I'm officially in the range of normal for my weight. It's a large range (depending on which chart you use) and I am in the heaviest end of it, but technically I'm not overweight, and certainly not obese. It's taken a lot of effort, but it's good to be 35 pounds lighter than I was back in June. I still have another ten pounds or so to go, because I want to be squarely in the normal range. I would like the option of one day eating a cookie again without that tipping the scales into overweight territory.
Self-perception is a strange thing, though. Other people tell me I look slimmer, but I'm not really seeing it. I know I am smaller by looking at the clothes I can wear. I was an 18 and now I'm an 8. (My preferred swimsuit, however still fits best at a 14, because somewhere, somehow, I am always a size 14.) But when my pants are tight enough to stay up I still have some muffin-top stuff going on, so I don't feel any different. I have the same body issues, just different pants.
I got fitted for a new bra, finally. The ones I got the last time I decided to splurge on something nice were gapping on the sides and just weren't working, so I figured maybe I was a smaller size now. Well, yes and no. I went down a band size and up a cup size. I am now the tremendously unavailable size of 38 DDD. No more just picking up something at Target, I will have to stick with the specialty shops. Which is fine. It's worth it to have a bra that fits right.
Exercise I have a good handle on at this point. I've worked out a good schedule that gets me into the pool to swim a mile typically five days a week. I still resent the time it takes up, but I appreciate my ability to do it. However, exercise affects my shape, not my weight. The real work is in my food choices.
Eating is still a struggle. I'm sticking to a few simple things that I like, which isn't bad, just boring. It's hard to turn down foods other people want me to make a special exception for, but I don't think they realize such exceptions aren't rare, they appear daily. It's always someone's birthday, or we're being thanked randomly with cookies, or a neighbor makes bread and wants to share. Those are lovely things, and I always appreciate the thought, but I know if I indulged each time I'd be right back where I started. So I have to say no. Occasionally I cry over it.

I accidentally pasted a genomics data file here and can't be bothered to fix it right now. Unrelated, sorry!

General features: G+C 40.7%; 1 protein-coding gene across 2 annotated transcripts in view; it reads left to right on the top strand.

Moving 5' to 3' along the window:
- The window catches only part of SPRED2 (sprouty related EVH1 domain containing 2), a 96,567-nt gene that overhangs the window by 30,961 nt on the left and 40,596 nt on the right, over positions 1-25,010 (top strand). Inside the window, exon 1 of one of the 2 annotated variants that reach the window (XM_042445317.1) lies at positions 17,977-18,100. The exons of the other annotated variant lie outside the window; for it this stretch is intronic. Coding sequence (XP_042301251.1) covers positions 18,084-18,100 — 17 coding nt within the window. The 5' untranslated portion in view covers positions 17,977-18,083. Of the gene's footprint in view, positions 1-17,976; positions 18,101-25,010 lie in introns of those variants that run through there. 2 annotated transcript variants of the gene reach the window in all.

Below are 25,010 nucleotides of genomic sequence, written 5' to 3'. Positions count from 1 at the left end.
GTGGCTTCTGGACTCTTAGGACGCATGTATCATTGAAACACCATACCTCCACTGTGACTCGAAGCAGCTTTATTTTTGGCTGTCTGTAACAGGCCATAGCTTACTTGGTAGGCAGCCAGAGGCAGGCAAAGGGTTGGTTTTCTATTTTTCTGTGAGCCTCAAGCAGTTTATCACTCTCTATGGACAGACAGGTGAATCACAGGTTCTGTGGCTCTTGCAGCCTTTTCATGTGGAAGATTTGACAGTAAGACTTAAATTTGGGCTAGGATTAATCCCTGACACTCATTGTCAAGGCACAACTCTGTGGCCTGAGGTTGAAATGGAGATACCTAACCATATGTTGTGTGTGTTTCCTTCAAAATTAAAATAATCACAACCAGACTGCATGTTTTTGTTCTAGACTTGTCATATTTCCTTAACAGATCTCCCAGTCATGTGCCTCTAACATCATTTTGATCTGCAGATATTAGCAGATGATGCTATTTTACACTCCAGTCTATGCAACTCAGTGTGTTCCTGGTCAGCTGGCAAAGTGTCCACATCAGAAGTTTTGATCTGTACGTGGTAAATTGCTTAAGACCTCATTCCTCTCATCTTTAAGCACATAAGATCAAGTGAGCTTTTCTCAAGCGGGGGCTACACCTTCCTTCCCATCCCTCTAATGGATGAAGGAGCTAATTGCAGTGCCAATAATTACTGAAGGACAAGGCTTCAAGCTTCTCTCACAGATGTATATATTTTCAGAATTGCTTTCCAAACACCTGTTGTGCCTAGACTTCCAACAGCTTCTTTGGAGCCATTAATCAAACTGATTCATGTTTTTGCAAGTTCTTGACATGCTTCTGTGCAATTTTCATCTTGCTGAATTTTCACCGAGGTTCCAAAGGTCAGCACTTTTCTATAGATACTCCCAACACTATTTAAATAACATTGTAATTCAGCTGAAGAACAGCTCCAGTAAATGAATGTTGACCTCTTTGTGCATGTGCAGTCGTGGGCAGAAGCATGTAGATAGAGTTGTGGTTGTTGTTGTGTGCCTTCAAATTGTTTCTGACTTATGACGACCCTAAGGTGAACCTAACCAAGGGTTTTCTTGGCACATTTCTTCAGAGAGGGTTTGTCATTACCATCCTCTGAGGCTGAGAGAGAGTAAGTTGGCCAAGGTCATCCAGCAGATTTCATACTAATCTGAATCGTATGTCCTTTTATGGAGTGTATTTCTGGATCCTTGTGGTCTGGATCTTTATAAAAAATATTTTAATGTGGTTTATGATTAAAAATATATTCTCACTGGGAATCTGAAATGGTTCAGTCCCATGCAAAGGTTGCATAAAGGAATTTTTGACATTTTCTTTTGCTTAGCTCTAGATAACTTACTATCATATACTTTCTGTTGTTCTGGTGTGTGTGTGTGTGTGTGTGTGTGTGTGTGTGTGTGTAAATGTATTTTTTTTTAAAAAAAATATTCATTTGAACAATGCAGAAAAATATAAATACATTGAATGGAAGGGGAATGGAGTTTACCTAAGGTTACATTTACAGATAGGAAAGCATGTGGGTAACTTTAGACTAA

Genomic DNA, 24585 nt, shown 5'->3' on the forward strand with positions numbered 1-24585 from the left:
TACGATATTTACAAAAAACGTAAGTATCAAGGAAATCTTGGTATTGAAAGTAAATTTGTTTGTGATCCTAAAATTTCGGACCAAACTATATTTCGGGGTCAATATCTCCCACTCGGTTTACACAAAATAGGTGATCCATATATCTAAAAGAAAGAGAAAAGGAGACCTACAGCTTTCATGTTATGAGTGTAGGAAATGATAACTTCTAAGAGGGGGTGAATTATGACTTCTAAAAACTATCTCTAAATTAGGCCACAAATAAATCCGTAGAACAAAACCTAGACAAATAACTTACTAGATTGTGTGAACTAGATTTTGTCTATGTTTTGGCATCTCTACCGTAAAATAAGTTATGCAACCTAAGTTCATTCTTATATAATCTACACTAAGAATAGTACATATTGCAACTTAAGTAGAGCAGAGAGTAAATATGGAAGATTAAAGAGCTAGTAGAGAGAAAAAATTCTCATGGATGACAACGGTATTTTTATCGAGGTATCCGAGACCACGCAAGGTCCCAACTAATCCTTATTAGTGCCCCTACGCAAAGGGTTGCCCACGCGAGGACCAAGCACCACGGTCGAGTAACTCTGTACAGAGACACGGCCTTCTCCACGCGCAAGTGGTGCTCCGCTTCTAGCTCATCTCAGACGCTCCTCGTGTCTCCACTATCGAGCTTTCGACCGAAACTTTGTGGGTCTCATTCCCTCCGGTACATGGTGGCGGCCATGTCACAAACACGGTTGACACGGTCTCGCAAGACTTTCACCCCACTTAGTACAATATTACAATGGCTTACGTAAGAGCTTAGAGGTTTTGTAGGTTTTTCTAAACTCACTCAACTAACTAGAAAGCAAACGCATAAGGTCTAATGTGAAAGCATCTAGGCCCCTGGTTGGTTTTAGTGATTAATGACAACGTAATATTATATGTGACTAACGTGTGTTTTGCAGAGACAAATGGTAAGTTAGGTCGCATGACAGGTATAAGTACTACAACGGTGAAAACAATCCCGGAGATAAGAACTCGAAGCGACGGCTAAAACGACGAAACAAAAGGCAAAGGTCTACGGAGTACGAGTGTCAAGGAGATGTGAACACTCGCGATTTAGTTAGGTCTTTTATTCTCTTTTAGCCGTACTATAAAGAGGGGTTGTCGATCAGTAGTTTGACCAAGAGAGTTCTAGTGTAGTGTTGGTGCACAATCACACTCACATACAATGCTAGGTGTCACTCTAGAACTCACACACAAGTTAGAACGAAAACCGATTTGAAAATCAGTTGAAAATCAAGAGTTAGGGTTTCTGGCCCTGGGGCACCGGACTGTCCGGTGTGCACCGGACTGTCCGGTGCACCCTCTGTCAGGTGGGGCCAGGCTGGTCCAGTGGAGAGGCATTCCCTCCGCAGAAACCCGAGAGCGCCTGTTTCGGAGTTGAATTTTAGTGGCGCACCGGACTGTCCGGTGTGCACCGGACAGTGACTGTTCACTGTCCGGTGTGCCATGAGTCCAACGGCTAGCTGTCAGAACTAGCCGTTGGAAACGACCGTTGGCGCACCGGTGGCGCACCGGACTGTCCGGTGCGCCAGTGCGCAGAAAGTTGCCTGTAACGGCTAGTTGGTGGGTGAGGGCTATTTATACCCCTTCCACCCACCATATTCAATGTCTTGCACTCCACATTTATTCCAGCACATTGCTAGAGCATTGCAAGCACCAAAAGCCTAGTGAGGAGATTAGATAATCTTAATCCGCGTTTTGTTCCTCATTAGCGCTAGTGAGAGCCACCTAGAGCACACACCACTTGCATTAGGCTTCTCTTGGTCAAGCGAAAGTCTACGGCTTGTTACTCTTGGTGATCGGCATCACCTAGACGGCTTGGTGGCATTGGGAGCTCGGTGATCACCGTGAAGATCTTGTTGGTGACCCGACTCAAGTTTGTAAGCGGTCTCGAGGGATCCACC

Which makes me wonder if it's worth it. I can't really win. My choice is to either not worry about the food and be unhappy about how my clothes fit, or to be unhappy about the food and pleased with how my clothes fit. Currently I'd rather go with the boring food, because objectively it's healthier.
And it's hard to deny that I'm seeing health benefits after cutting out sugar, dairy, and wheat. I have splurged on a little bit of dairy once or twice, but it seems to
make my face itch. My skin is much clearer than it was a year ago. I almost never get headaches anymore, and the vague ones I sometimes get I can trace directly to lack of sleep. My heel pain is gone (I assume from being lighter). None of that makes it less hard to turn down a brownie.
I really don't blame anyone who makes the other choice at this point, though. There are advantages to being heavier, even if we're not supposed to say that. For instance, I may be strong from exercising, but on the whole I feel more fragile. I felt less vulnerable, more solid, at the higher weight. I'm colder now. I used to never get cold, and now I have a "house sweater" because I'm never warm enough. Sitting on any hard seat is uncomfortable. A fluctuation of my weight by a small amount affects the fit of my clothes dramatically. When I was heavy I had clothes that were simply "big" and worked in a broader range. Now if I'm having a "fat" day because my cycle is making me bloated or something, I have to go up an entire pant size and I can't wear half the shirts in my drawer. Plus there is the uncomfortable sense of having caved to the norm by losing weight. That's silly, I know, because I really am doing this for my health, but I resent how mean people are to the overweight in our society, and I will always identify with that group on some level regardless of my size. I have no plans to go back to being heavy if I can help it, but I'm not going to deny there were things about it that were just fine with me. Like being able to have pie at Thanksgiving.
But normal weight is good. I'm proud of myself for being disciplined and setting a good example. A couple of the kids have started walking on the treadmill in my shop because they feel they need exercise (since it's too unbearably cold to move around outside), and part of me hopes it's because they see their parents making a commitment to exercise so they understand it's a priority. (Quinn, however, didn't get at first the information coming up on the treadmill displays as he walked, and he kept announcing to me as I was working on my violin that he "gained another calorie!")
Next will be to see if there are measurable changes in my health at my annual doctor's appointment in a month. That will be interesting. In the meantime, I'm packing up lots of larger clothes for Goodwill, and hoping I don't fall off my food wagon and have to go replacing them anytime soon.